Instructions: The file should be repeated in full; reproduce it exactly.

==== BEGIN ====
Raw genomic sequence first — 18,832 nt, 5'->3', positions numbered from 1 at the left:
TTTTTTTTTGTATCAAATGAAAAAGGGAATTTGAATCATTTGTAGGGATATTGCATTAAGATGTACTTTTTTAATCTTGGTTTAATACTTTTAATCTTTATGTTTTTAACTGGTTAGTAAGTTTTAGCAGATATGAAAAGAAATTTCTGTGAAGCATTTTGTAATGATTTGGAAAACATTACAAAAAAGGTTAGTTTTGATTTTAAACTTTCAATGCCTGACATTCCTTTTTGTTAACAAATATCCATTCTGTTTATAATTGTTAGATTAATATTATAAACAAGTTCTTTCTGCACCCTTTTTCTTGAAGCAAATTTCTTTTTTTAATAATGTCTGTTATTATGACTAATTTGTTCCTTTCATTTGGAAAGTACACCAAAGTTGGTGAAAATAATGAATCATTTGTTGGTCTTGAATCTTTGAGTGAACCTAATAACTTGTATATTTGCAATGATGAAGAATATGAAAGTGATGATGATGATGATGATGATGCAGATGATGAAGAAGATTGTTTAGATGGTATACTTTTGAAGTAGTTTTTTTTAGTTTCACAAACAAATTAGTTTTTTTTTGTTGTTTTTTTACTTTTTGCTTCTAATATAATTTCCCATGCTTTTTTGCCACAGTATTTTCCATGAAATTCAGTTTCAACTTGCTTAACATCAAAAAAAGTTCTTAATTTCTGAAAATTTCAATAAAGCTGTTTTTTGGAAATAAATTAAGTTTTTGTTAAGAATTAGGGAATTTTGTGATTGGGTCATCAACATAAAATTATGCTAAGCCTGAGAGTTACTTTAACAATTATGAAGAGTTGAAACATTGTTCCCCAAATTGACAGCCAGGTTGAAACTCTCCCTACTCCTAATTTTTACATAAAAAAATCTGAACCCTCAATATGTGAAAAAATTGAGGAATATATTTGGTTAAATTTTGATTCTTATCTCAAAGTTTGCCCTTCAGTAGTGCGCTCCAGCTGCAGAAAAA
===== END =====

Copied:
Raw genomic sequence first — 18,832 nt, 5'->3', positions numbered from 1 at the left:
TTTTTTTTTGTATCAAATGAAAAAGGGAATTTGAATCATTTGTAGGGATATTGCATTAAGATGTACTTTTTTAATCTTGGTTTAATACTTTTAATCTTTATGTTTTTAACTGGTTAGTAAGTTTTAGCAGATATGAAAAGAAATTTCTGTGAAGCATTTTGTAATGATTTGGAAAACATTACAAAAAAGGTTAGTTTTGATTTTAAACTTTCAATGCCTGACATTCCTTTTTGTTAACAAATATCCATTCTGTTTATAATTGTTAGATTAATATTATAAACAAGTTCTTTCTGCACCCTTTTTCTTGAAGCAAATTTCTTTTTTTAATAATGTCTGTTATTATGACTAATTTGTTCCTTTCATTTGGAAAGTACACCAAAGTTGGTGAAAATAATGAATCATTTGTTGGTCTTGAATCTTTGAGTGAACCTAATAACTTGTATATTTGCAATGATGAAGAATATGAAAGTGATGATGATGATGATGATGATGCAGATGATGAAGAAGATTGTTTAGATGGTATACTTTTGAAGTAGTTTTTTTTAGTTTCACAAACAAATTAGTTTTTTTTTGTTGTTTTTTTACTTTTTGCTTCTAATATAATTTCCCATGCTTTTTTGCCACAGTATTTTCCATGAAATTCAGTTTCAACTTGCTTAACATCAAAAAAAGTTCTTAATTTCTGAAAATTTCAATAAAGCTGTTTTTTGGAAATAAATTAAGTTTTTGTTAAGAATTAGGGAATTTTGTGATTGGGTCATCAACATAAAATTATGCTAAGCCTGAGAGTTACTTTAACAATTATGAAGAGTTGAAACATTGTTCCCCAAATTGACAGCCAGGTTGAAACTCTCCCTACTCCTAATTTTTACATAAAAAAATCTGAACCCTCAATATGTGAAAAAATTGAGGAATATATTTGGTTAAATTTTGATTCTTATCTCAAAGTTTGCCCTTCAGTAGTGCGCTCCAGCTGCAGAAAAA